Hardly had Bishop Merrill closed speak
ing when at least thirty men arose and
simultaneously exclaimed: "Mr. Chair
man." Dr. Bridgeman was successful,
but all over the house delegates kept their
feet, and points of order, qnestions of
privileges, requests, etc., were fired at the
chair, but finally the doctor succeeded in
putting in an amendment in substance
that we now declare that all that has
gone through the three-fourths process is
constitution, and that which has not
Two Other Propositions.
Dr. Hamlin offered another amendment
striking out the clause providing for the
number of lay delegates, which is desig
nated as an act of statutory effect only.
Dr. Gouchet offered a substitute more ac
ceptable to the laymen, which in effect
legalizes their existence and makes their
tenure of office a constitutional one. The
doctor had the floor to speak on this
ameudment when the conference ad
journed. The Batte Ball Record.
Chicago, May 12. Following are the
scores made by league base ball clubs yes
terday: At Pittsburg Boston 5. Pitts
burg 4; at St. Louis Baltimore 5, St.
Louis 2; no games elsewhere rain.
Western: At Columbus Omaha 6,
Columbus 15; other games postponed
Illinois-Iowa: At Quincy Joliet 2,
Quincy 4; at Jacksonville Rock Island
Moline 5, Jacksonville 4; at Evansville
Rockford 10, Evansville 5; (second game)
Rockford 0. Evansville 2; at Terre Haute
r-eurme. arrre nntive o.
Xotlre to Householders.
All householders are hereby notified
that they must provide proper recepta
cles for their slops and garbage, easy of
access for the garbage collectors. In
fractions of the ordinance prohibiting
their deposit in the streets and alleys will
be rigidly prosecuted.
G. L. Eystkk, Com. of Health .
The brusque and fussy im
pulse of these days of false
impression would rate down
all as worthless because me
As if there were no motes
in sunbeams !
Or comets among stars !
Or cataracts in peaceful
Because one remedy pro
fesses to do what it never
was adapted to do, are all
remedies worthless ?
Because one doctor lets his
patient die, are all humbugs?
It requires a fine eye and
a finer brain to discriminate
- to draw the differential line.
"They say" that Dr. Pierce's
Golden Medical Discovery and
Dr. Pierce's Favorite Prescrip
tion have cured thousands.
M They say " for a weak sys
tem there's nothing better than
the " Discovery," and that the
M Favorite Prescription " is the
hope of debilitated, feeble
women who need a restora
tive tonic and bracing nervine.
And here's the proof
Try one or both. If they
don't help you, tell the World s
Dispensary Medical Associa
tion so, and you get your
money back again.
TTT '1 I I mm v
ill AnnTTntt'n nn-i-., tt
vvuuujfdus music nouse-
No. 1804 Second Avenue. '
WOODYATT & WOODYATT.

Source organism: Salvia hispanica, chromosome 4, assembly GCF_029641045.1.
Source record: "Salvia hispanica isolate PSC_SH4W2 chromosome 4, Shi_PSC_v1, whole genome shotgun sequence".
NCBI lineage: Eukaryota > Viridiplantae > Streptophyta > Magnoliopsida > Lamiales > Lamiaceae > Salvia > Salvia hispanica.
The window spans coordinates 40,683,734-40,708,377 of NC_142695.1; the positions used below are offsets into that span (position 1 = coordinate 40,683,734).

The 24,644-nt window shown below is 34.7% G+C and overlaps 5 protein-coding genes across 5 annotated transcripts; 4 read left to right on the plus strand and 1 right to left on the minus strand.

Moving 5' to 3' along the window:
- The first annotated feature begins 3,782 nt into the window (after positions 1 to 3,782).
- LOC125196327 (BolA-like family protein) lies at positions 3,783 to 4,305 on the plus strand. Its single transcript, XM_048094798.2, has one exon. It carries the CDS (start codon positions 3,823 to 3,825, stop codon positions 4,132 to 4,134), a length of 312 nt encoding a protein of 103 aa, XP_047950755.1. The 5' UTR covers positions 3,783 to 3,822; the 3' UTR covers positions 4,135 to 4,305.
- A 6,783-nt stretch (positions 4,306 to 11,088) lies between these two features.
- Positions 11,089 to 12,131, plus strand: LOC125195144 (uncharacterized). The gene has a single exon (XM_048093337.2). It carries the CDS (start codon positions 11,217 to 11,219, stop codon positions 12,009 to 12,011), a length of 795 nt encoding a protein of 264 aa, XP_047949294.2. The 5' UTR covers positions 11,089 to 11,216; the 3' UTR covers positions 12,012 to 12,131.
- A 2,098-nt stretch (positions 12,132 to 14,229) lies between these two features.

This firm have the exclusive sale for this county of the
Pianos a,rcL Ororarjs,
WEBER, 8TU YVES ANT, DECKER BROS., WHEEL0CL
ESTEY, AND CAMP & CO.'S PIANOS,
And the ESTEY, WESTERN COTTAGE and FAR
RAND & VOTEY ORGANS.
F"A fa alto of small Musical merchandise. We have in our employ a 8rst-tlu fano
Ladies, we wish to call your attention ot the
grandest display of OXFORDS ever shown in
this vicinity, which includes all the new styles.
Our goods are made by the best manufac
turers and are noted for their perfect fit, style
Ask to see
CARSE & CO.,
1622 Second Ave.
JA"TENTE D JULY!
PROTECT YOUR EYES!
MR. H- HIRSCHBERG.
The well-known Optician of tfS 0'.;Tt St.
(S. E. cor. 7:h anl Olive ). St. Lei 9. h
arpointedT. fi. Thon-.a as i: -rr. forts
Celebrated Dlamccd Slec'ac i-J icJ Eve
elaee. and a!eo for Li; Dii- ji.d !'
Changeable bpectacus at-i Z?iiMet
The e'aces are the treats: :iveLtlo
ever made in fpectaf .es. Bj a ;ropa
construction of the LeL a r-on pir
chasinea pair of thee Sos tiers.
Gla-e never ha to chacfv i- .?e
from the eyes, and every :a r ;.3rcrj4
is guaranteed, so t!i.it if they jej"
the eyer (no matter trw or -rrt'.iicd tae
Lenses are) they will ftjrna ::.? pf-I
with a new pair of e!a?-es free ot rLirjs.
T. H. THOMAS ta-a t-i.' a'-jftntLt
and invites ail to riti.'v th-me:ei
of the great s:'.perior;:i of t .L-e (j.usm
over any and all others i." 'r.-.-r to el
and examine the same a-T.H. l aoa.
druggist aud optician. K-c I--t-d.
Mo Peddlers Supplied.
THE BEE HIVE'S
Not every flower is a rose, nor is every Hat
a work of art; to get that you must come
here. Our Hats to the ordinary kinds are
as roses compared to weeds. Weeds grow
everywhere. Roses require care, cultivation
and skill. Weeds are worthless; roses high
ly prized. You wouldn't pluck weeds where
you can get roses, would you? Yet that's
exactly what often happens in Hats.
tThere are Ladies who dan't know how low oar
Caprices are. It's a pity, for they spend jas mucb,
ISiHand more, on cheap-looking . inferior styles. Tli
Ebeat way is to see our Hats before you spend a cent.
1 14 West Second Street, Davenport.